Weekend at the Durian Villas

For the first time in sixty years, Penang had a second durian season this November-December. How lucky are we?  We visited Penang last June and were really impressed with the durian, particularly Bao Sheng's numbingly delicious Red Prawn, which stuck in our minds as possibly the very best durian of the year.

Five countries later, we wondered if that Red Prawn could really hold up to a fresh Musang King, a creamy Filipino Arancillo, or one of those fantastic kampung durians in the mountains of Vietnam. Or what about all the various species of durian? Could the very best zibethinus even hold candle to those sticky, cheesy, peanut-buttery orange graveolens? We had to cut our plans in Borneo a little short to find out, as the Penang season closed on December 15th. What better way to finish a year of durian?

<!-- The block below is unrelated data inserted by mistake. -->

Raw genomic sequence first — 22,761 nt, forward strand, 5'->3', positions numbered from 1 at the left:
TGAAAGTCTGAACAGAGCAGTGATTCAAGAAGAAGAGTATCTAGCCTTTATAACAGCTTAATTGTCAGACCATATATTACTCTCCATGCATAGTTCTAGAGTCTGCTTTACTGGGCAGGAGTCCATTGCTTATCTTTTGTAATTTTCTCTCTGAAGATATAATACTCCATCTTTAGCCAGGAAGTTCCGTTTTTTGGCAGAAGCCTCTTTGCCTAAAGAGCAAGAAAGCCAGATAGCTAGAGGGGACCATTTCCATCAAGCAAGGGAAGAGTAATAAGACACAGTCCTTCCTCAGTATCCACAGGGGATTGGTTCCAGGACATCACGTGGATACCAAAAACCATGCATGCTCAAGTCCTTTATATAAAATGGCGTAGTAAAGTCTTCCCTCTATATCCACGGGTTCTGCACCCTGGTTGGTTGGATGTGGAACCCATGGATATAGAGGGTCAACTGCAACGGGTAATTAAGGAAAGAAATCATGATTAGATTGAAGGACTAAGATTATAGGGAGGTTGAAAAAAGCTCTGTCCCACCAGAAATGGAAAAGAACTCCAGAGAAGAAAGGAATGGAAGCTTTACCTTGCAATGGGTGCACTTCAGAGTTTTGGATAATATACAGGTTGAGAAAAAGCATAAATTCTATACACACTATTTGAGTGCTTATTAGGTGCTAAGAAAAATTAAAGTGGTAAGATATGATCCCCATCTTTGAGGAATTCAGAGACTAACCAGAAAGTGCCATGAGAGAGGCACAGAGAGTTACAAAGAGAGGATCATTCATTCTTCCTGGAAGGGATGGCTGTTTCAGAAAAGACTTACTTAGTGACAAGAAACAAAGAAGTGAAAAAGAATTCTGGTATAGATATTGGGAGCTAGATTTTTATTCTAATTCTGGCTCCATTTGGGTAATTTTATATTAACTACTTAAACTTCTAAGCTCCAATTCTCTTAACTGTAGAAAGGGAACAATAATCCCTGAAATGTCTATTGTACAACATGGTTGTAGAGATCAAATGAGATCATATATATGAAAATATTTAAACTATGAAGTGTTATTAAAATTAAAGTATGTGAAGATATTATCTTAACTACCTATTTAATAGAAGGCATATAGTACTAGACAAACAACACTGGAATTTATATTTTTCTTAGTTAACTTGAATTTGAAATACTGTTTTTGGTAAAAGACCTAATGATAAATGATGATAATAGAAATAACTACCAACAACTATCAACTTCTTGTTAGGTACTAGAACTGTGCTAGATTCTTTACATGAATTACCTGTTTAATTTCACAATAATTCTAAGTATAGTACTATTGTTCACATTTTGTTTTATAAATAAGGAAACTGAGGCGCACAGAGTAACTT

Tenom Checklist

December is nearly halfway gone! Not only is the end of the world coming, but the closing of our Year of the Durian. Eleven and a half months down the durian road, we're winding down our adventures and patching up the missing links in our collection of durians and durians eaten.